Breanna Lucci says that Men's underlying themes of grief, guilt, and trauma take a backseat to the patriarchal nightmare.
[THIS REVIEW REFERENCES DOMESTIC ABUSE, GASLIGHTING, AND MISOGYNY]
Alex Garland’s highly anticipated psychological folk horror Men (2022) is full of complex themes, unsettling dialogue, and jarring visual depictions. The film follows a young widow's journey through the tides of grief in a patriarchal society. Its build of subtle danger to mind-numbing fear is reminiscent of Midsommar (2019) and The Strangers (2008) before it morphs into something entirely different and unique. This vacation-gone-wrong thriller takes place in the English countryside, and while the rolling green hills and vined dancing trees are breathtaking, something sinister stirs within.
Jessie Buckley tackles the role of a complicated and troubled young woman as the film’s main protagonist. Grief-stricken by the horrifying death of her husband James (Paapa Eddiedu), Harper Marlowe (Buckley) rents a beautiful and idyllic cottage in the English countryside. She soon discovers that things are not what they appear and that the men in this town, portrayed by Rory Kinnear, are an imminent threat. Buckley’s portrayal of Harper is captivating. She encompasses much of the film alone in silent contemplation while a range of emotions cross her face. Harper is a woman yearning to escape her guilt. Kinnear depicts several characters with entirely different personalities and poisons to leverage, each embodying a toxic male archetype.
Garland relies heavily on symbolism to make his points. From Ulysses to ancient carvings on stone, a grab bag of different cultural icons is referenced throughout the film. When Harper arrives at the cottage, a stunning apple tree greets her in the front yard. She reaches up, plucking an apple from the “forbidden tree,” not unlike Eve in the Garden of Eden, before taking a hearty bite. The sound and score are critical in making this scene noteworthy. When the cottage owner Geoffrey (Kinnear) takes her on a tour of the house, he mentions how he watched her eat the forbidden fruit. There is an uncomfortable pause, and then he grins and says he’s joking. Religion has now entered the playing field. Pair that with him continually calling her Mrs. Marlowe and questioning where her husband is, seemingly stumped that she is staying alone. Their exchanges heavily foreshadow how all the men in the village react to her presence.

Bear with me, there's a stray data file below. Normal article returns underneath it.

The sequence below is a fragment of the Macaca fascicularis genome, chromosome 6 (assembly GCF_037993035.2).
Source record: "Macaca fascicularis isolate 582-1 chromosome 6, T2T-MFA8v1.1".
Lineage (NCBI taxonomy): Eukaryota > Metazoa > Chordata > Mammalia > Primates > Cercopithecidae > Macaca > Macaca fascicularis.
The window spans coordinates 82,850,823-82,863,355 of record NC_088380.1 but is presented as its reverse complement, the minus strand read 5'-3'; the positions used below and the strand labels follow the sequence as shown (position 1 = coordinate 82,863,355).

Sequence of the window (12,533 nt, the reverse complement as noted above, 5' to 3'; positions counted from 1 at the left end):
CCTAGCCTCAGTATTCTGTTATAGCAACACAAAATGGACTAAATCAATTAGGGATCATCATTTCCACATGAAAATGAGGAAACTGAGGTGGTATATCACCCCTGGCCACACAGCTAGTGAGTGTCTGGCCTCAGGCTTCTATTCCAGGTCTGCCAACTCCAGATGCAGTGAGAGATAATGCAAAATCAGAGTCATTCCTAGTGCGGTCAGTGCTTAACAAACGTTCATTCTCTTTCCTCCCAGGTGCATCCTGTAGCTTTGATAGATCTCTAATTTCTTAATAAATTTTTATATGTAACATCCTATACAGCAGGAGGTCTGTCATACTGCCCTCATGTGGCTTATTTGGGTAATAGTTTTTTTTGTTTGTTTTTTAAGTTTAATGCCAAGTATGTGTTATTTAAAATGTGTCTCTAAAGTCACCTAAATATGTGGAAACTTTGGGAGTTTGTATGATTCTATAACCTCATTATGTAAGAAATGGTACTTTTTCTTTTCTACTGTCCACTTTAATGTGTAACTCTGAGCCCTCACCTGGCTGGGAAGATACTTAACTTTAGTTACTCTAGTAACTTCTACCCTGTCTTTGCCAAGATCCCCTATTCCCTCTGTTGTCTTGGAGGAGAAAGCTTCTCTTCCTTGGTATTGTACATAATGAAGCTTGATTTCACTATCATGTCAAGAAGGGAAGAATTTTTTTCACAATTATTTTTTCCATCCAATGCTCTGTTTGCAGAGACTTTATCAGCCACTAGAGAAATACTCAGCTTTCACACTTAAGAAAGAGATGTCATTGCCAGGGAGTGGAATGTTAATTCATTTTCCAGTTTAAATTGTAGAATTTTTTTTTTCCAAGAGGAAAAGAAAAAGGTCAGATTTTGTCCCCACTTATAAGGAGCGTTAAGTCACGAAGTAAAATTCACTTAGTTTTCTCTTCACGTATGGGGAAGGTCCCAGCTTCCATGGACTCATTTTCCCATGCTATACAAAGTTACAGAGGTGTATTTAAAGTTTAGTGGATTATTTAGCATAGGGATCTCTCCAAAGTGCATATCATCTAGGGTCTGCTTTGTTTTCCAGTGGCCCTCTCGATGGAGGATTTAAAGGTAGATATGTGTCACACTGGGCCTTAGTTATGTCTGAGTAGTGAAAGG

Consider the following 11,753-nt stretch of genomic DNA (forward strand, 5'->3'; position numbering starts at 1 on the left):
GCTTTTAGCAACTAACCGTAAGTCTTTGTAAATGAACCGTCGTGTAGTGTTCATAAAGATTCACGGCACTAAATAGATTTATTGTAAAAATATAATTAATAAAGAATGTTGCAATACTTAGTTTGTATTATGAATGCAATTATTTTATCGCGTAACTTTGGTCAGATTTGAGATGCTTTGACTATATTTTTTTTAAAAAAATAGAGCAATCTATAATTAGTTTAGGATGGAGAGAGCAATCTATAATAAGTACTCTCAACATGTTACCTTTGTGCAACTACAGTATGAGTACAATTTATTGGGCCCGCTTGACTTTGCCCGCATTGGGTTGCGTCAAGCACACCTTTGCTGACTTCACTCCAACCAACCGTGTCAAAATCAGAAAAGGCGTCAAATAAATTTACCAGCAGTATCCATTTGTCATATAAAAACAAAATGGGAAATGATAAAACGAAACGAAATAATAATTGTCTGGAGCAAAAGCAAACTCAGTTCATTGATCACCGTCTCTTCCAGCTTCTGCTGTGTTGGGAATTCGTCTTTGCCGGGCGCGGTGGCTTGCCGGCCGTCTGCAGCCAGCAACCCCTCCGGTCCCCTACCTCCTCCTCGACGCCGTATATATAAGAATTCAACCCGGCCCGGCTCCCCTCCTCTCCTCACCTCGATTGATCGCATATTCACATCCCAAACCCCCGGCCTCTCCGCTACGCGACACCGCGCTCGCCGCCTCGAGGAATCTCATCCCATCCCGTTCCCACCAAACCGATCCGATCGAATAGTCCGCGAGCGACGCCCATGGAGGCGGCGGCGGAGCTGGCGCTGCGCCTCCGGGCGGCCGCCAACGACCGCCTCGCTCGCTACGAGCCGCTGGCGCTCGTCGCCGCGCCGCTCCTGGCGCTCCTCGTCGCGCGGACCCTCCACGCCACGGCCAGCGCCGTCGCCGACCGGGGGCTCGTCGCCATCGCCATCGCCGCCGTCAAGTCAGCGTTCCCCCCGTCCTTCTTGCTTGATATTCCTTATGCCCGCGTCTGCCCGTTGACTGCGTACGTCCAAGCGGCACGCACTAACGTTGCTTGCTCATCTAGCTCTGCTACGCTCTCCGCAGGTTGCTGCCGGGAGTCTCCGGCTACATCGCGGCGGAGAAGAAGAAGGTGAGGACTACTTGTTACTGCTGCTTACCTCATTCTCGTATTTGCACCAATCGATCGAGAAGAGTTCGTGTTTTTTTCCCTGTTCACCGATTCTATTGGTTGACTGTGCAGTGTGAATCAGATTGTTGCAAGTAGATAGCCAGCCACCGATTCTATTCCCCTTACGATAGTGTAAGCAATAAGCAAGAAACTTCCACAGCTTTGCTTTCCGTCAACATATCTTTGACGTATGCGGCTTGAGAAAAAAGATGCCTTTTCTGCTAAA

Gaslighting and domestic abuse play a role in the narrative of the relationship between James and Harper. When Harper confides the details of his death to the priest in Cotson, we find religion again intercepting what women “should” accept from their husbands. Harper must navigate not only the abusive relationship she came from but has to explain away her husband's absence repeatedly and justify it to other men. The undertones are clear and disturbing: men do not view women as equal but as objects to control.
The film’s cinematography by Rob Hardy and music by Ben Salisbury and Geoff Barrow build suspense delicately throughout. While Harper explores the nearby abandoned train tracks, she stumbles upon a tunnel with breathtaking foliage circling the entrance, welcoming her in. This is where Hardy, Salisbury, and Barrow shine. Upon entering the tunnel, Harper makes a sound echoing through the long chamber. Her joy is apparent as she times out more sounds, creating a crescendo of musical echoes.
The experience as a viewer is haunting because while Harper enjoys the melody, the camera is panning farther and farther away, giving us the impression that she is not alone. The echoes are loud and creepy, and they last longer than it feels like they should, which effectively had me on edge, waiting for something to happen. It feels natural when the male figure stands, surrounded only by the small light at the end of the tunnel, and begins running at her. This technique becomes a pattern throughout the film.
Of all the concepts explored throughout the film, very few answers are given. Everything is equally important and unimportant and entirely up for interpretation. Men is captivating, intriguing, disturbing, and upsetting. Garland uses gore to perpetuate the dynamics of men and women, depicting childbirth in the weirdest of ways, and he is unafraid to show it all. While there are stark generalizations made about men, I see what Garland is getting at: toxic masculinity presents itself in subtle ways. Although it’s often just below the surface, it is there.
Men is a slow burn that will leave audiences unsettled and uncomfortable. It's an unexpected folk horror film with an exhaustive list of moments depicting gender microaggressions, sexism, and misogyny. The underlying themes of grief, guilt, and trauma take a backseat to the patriarchal nightmare.
Men premiered theatrically on May 20, 2022. A digital on-demand release date has yet to be announced by A24.